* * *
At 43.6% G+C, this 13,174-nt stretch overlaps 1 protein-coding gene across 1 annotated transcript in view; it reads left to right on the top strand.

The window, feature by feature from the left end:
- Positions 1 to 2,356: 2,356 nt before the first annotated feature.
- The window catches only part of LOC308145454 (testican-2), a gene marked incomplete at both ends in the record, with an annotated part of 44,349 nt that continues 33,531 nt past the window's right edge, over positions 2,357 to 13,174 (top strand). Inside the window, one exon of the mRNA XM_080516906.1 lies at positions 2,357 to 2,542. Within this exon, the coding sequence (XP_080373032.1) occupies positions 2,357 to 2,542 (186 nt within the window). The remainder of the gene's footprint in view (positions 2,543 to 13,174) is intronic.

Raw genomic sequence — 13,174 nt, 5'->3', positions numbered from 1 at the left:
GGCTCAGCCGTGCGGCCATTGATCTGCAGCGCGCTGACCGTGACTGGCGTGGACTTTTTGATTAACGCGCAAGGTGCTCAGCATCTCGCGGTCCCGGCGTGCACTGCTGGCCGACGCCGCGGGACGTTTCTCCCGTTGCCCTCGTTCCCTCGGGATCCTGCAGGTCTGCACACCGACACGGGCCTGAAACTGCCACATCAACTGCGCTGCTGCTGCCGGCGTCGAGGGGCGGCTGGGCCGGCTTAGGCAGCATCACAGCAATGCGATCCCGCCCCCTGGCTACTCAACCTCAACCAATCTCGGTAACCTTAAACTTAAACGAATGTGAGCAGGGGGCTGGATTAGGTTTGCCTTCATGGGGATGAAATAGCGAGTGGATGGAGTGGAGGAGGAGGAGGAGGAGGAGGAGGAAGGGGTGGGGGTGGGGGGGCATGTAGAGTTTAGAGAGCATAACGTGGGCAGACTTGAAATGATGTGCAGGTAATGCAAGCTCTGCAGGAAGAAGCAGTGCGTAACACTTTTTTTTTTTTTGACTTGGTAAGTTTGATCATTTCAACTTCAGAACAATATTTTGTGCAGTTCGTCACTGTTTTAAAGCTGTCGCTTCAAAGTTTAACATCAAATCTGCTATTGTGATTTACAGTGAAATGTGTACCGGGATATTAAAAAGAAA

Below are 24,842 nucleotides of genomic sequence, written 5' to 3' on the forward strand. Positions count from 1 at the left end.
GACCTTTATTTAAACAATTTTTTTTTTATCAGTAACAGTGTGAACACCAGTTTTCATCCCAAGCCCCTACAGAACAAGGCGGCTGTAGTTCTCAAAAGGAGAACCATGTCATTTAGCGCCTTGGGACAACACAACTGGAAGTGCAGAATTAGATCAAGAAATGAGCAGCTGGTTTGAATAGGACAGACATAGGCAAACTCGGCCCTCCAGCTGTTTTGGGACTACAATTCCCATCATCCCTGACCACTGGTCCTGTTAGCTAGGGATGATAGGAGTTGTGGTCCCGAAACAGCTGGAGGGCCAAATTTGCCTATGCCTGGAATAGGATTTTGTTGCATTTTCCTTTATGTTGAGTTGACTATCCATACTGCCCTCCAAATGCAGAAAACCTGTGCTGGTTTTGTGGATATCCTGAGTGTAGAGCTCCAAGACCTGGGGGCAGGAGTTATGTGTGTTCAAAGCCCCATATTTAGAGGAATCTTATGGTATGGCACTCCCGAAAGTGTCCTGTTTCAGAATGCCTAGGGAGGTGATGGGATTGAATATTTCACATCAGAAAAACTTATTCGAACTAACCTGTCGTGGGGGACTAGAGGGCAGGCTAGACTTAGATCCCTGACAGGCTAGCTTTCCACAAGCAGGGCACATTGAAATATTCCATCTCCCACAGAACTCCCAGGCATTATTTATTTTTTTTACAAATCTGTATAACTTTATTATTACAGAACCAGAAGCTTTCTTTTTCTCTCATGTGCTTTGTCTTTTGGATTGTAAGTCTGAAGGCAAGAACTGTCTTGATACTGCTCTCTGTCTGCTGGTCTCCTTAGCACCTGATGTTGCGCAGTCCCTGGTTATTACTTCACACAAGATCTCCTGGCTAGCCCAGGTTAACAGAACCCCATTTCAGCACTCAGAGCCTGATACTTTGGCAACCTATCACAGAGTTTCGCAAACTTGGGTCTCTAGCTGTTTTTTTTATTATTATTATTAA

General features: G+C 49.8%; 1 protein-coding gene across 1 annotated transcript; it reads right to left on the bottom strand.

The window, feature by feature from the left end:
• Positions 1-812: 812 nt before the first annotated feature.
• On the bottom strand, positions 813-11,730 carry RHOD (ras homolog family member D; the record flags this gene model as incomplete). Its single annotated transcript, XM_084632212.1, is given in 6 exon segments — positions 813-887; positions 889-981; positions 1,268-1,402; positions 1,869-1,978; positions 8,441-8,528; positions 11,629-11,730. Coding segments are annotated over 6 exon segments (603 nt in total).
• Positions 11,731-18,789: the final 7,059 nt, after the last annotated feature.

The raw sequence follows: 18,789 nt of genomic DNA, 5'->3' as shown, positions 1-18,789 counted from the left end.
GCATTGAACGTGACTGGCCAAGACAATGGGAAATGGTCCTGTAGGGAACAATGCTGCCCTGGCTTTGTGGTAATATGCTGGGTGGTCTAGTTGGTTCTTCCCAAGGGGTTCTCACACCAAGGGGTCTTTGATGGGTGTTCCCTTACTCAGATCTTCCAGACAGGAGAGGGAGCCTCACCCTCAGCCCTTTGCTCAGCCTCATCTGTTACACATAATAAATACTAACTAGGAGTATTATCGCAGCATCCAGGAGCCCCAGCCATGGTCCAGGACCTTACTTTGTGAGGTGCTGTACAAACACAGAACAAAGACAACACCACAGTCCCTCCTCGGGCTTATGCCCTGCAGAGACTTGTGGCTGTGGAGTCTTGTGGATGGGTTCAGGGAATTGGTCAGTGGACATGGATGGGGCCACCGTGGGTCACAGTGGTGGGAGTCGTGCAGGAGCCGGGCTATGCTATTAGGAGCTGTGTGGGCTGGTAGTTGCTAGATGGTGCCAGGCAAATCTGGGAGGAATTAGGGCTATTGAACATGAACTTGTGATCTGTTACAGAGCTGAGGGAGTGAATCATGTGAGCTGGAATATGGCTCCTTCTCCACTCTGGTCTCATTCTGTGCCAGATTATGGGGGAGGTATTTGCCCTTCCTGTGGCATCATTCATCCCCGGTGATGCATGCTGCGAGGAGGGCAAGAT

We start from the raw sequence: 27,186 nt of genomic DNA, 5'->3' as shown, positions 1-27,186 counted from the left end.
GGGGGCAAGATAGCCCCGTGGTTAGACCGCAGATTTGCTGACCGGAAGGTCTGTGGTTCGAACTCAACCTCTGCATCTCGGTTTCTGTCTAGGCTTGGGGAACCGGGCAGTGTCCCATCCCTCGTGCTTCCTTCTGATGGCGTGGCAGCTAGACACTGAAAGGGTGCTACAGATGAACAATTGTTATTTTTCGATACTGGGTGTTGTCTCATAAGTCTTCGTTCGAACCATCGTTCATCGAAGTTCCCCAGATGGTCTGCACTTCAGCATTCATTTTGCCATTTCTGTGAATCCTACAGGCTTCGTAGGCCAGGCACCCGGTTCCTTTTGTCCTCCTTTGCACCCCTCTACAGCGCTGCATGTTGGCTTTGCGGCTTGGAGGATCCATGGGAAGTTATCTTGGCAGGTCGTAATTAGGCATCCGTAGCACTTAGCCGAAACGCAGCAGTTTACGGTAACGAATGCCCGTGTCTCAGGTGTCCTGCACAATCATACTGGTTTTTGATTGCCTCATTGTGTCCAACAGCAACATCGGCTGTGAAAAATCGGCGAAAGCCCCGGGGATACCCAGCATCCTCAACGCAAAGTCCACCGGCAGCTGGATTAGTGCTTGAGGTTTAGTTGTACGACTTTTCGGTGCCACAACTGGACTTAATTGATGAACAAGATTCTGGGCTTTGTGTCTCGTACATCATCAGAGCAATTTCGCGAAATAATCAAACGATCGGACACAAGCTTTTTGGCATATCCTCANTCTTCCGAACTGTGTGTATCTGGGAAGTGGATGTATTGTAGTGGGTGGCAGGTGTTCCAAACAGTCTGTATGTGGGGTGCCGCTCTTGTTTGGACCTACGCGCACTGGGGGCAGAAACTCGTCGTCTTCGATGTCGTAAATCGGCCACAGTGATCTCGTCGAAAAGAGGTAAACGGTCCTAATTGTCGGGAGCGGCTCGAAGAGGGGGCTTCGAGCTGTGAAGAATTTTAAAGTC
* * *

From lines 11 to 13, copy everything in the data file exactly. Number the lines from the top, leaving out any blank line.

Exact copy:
• Positions 1-812: 812 nt before the first annotated feature.
• On the bottom strand, positions 813-11,730 carry RHOD (ras homolog family member D; the record flags this gene model as incomplete). Its single annotated transcript, XM_084632212.1, is given in 6 exon segments — positions 813-887; positions 889-981; positions 1,268-1,402; positions 1,869-1,978; positions 8,441-8,528; positions 11,629-11,730. Coding segments are annotated over 6 exon segments (603 nt in total).
• Positions 11,731-18,789: the final 7,059 nt, after the last annotated feature.